This post is from Danny Lanier. Enjoy it!
The other day I asked Mr. Falcoholic himself, Dave Choate, what he thought the Falcons’ identity was. His response: "A passing team with an aggressive, attacking defense."
I thought about this for a moment and realized that this is the same identity our upcoming opponent, the Saints, had back in 2009 on their magical Super Bowl run. In that year, however, the Saints were not doubted by the pundits as they raced out to a 13-0 record. This is because they were able to dominate the opposition by lighting up the scoreboard with Drew Brees and his arsenal of receivers, which forced their opponents to play catch-up and make tons of errors. So why aren’t the Falcons as feared in 2012 as the Saints were in 2009? While there may be a few reasons, one sticks out in particular – the marginalization of Harry Douglas.
Douglas was selected by the Falcons in the third round of the 2008 draft – the same one that produced Matt Ryan, Sam Baker, the departed Curtis Lofton and Thomas DeCoud. Harry burst onto the scene as Ryan’s third passing option (recall this was before the Falcons had a legit receiving TE) making clutch catches and even returned a punt for a TD. Hopes were high going into the 2009 season before a torn ACL in training camp derailed his 2009 campaign. Since then, the emergence of Tony Gonzales as a favorite target of Matt Ryan and the selection of Julio Jones in the 2011 draft, have rendered Douglas an afterthought in the Falcons’ passing attack. But does this have to be the case?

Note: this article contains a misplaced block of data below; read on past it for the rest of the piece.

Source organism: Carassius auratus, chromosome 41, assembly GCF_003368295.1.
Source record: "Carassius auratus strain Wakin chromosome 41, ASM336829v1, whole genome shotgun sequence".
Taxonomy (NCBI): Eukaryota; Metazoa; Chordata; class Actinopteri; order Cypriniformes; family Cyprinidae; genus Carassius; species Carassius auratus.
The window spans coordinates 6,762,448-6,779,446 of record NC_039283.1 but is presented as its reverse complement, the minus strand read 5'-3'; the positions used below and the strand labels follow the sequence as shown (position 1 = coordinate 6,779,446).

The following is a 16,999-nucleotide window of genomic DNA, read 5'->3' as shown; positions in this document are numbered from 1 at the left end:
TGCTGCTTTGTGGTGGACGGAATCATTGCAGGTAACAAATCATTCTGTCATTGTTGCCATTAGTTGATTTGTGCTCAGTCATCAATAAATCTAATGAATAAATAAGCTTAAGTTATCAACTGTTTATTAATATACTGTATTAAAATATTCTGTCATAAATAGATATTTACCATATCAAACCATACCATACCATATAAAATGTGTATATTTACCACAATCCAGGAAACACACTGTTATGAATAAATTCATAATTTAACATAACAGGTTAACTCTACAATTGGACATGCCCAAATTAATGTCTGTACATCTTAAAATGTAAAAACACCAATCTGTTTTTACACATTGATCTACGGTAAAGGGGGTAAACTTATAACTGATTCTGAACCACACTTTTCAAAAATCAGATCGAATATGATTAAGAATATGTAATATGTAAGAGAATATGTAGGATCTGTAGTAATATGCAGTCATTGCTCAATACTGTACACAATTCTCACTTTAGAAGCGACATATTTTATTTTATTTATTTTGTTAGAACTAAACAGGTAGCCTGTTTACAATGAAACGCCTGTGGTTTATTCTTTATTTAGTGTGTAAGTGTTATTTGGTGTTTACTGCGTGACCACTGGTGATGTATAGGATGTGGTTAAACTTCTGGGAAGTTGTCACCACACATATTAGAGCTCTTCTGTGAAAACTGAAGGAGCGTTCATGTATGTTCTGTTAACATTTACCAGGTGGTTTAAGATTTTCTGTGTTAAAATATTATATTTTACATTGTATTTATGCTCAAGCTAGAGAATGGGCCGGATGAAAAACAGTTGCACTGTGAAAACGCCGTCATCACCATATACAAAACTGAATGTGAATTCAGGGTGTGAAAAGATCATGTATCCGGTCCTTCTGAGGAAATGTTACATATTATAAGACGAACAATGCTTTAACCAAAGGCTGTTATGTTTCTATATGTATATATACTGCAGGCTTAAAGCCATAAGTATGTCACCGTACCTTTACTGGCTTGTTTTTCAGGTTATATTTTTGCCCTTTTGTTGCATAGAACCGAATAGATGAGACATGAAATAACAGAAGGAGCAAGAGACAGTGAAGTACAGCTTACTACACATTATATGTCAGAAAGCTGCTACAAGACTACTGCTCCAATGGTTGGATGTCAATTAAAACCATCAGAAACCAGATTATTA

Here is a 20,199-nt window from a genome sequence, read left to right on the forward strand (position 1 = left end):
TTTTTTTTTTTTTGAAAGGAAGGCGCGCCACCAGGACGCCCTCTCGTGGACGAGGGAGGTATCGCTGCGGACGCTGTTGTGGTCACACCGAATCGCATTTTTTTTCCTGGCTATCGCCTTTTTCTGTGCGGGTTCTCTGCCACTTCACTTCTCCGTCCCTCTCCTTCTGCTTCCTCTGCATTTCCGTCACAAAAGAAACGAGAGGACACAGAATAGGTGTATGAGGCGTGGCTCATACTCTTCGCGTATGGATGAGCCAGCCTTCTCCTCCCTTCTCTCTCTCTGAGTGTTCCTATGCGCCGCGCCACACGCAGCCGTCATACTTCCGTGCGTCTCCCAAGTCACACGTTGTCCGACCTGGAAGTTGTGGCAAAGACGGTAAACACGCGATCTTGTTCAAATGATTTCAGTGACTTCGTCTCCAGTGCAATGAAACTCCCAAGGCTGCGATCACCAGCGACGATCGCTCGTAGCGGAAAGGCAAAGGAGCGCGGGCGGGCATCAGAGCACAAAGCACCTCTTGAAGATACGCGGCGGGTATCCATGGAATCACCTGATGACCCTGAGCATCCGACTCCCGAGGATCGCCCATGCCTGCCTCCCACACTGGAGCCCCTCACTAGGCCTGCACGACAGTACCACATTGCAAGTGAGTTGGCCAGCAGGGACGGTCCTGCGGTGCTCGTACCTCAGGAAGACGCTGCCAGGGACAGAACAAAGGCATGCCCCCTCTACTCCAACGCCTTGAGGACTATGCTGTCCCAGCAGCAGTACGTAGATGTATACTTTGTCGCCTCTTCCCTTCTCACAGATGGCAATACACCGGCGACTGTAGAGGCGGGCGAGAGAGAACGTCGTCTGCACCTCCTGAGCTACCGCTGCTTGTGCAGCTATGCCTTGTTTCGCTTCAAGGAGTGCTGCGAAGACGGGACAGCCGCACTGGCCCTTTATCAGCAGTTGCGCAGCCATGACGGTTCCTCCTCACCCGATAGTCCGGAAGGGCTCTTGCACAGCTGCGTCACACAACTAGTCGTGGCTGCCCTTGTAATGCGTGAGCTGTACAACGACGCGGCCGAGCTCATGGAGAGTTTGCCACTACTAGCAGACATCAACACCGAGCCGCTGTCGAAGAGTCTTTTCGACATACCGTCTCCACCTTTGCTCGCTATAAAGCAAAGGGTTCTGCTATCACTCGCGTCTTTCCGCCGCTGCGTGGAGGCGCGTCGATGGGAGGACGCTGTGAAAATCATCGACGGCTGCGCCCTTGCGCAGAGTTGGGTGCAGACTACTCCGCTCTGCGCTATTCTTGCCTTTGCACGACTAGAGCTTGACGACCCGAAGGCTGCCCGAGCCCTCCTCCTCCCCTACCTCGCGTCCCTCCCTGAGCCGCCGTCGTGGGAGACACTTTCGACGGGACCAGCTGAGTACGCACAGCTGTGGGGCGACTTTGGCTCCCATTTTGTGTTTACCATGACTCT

When Douglas signed a new contract this offseason to return to Atlanta, I was hopeful that new offensive coordinator, Dirk Koetter, had big plans for HD, and that it had been former OC, Mike Mularkey’s fault that Harry wasn’t getting much run in the Atlanta offense. Turns out, it’s pretty much been status quo thus far.
Since we’re playing the Saints this week, I thought it might be appropriate to highlight the cmparison between Harry’s production and the production of the Saints slot receiver, Lance Moore. Since Moore joined the Saints in 2005, I’ll focus on his production since the 2008 season. Since 2008, Moore has caught 244 passes for 2,965 yards and 32 TDs. That’s an average of 12.15 yards per catch and 49.24 yards per game. During the same stretch, Douglas has caught only 100 passes for 1,261 yards and 3 TDs. [Note: Douglas missed all of the 2009 season; however, Moore played in only 7 games in 2009 due to his own injury. Moore caught 14 passes for 153 yards and 2 TDs that year.]
What’s striking to me about this comparison is that Douglas’ yards per catch (12.61) is slightly better than Moore’s, but Moore gets more total production in games and is lethal when it comes to scoring touchdowns compared to Harry. So what gives? Is Harry not as effective beating man coverage? Does the coaching staff and/or Ryan not trust him? If either of these is true, it certainly makes you wonder what his role is on the team. This perplexes me because upon the Falcons drafting Douglas in 2008, ESPN analyst, Cris Carter described him as a more talented version of Patriots slot receiver, Wes Welker.
Just think how scary the Falcons offense would be if Harry were as integral a part of it as Lance Moore is to the Saints offense. Until that happens (or until the Falcons have a homerun threat at the RB position), the Falcons will continue to be viewed simply as a "solid" team but not one has foes shaking in their cleats.